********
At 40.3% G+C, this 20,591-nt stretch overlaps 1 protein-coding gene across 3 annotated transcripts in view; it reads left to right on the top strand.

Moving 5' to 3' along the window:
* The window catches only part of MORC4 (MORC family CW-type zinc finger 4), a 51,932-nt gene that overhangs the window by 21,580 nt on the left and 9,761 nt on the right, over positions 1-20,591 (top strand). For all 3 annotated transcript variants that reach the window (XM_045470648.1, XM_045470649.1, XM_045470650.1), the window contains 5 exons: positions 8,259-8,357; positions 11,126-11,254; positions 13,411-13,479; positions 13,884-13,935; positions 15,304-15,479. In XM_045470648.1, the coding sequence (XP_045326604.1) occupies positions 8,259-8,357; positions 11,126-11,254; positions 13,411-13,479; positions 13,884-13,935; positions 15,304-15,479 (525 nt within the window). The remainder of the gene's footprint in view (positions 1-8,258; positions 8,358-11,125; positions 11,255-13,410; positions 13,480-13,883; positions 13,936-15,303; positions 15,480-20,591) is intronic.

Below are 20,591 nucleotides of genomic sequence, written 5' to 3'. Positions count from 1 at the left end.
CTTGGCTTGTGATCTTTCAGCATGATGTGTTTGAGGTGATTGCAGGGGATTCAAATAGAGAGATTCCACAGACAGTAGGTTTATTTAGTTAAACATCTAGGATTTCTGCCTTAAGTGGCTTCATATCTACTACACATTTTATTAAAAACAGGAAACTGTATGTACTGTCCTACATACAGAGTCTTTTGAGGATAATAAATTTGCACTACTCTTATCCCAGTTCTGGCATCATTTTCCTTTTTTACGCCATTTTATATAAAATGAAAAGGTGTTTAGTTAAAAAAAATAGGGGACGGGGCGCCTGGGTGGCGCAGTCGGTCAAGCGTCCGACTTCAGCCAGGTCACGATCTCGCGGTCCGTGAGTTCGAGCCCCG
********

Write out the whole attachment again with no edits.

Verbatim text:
At 40.3% G+C, this 20,591-nt stretch overlaps 1 protein-coding gene across 3 annotated transcripts in view; it reads left to right on the top strand.

Moving 5' to 3' along the window:
* The window catches only part of MORC4 (MORC family CW-type zinc finger 4), a 51,932-nt gene that overhangs the window by 21,580 nt on the left and 9,761 nt on the right, over positions 1-20,591 (top strand). For all 3 annotated transcript variants that reach the window (XM_045470648.1, XM_045470649.1, XM_045470650.1), the window contains 5 exons: positions 8,259-8,357; positions 11,126-11,254; positions 13,411-13,479; positions 13,884-13,935; positions 15,304-15,479. In XM_045470648.1, the coding sequence (XP_045326604.1) occupies positions 8,259-8,357; positions 11,126-11,254; positions 13,411-13,479; positions 13,884-13,935; positions 15,304-15,479 (525 nt within the window). The remainder of the gene's footprint in view (positions 1-8,258; positions 8,358-11,125; positions 11,255-13,410; positions 13,480-13,883; positions 13,936-15,303; positions 15,480-20,591) is intronic.

Below are 20,591 nucleotides of genomic sequence, written 5' to 3'. Positions count from 1 at the left end.
CTTGGCTTGTGATCTTTCAGCATGATGTGTTTGAGGTGATTGCAGGGGATTCAAATAGAGAGATTCCACAGACAGTAGGTTTATTTAGTTAAACATCTAGGATTTCTGCCTTAAGTGGCTTCATATCTACTACACATTTTATTAAAAACAGGAAACTGTATGTACTGTCCTACATACAGAGTCTTTTGAGGATAATAAATTTGCACTACTCTTATCCCAGTTCTGGCATCATTTTCCTTTTTTACGCCATTTTATATAAAATGAAAAGGTGTTTAGTTAAAAAAAATAGGGGACGGGGCGCCTGGGTGGCGCAGTCGGTCAAGCGTCCGACTTCAGCCAGGTCACGATCTCGCGGTCCGTGAGTTCGAGCCCCG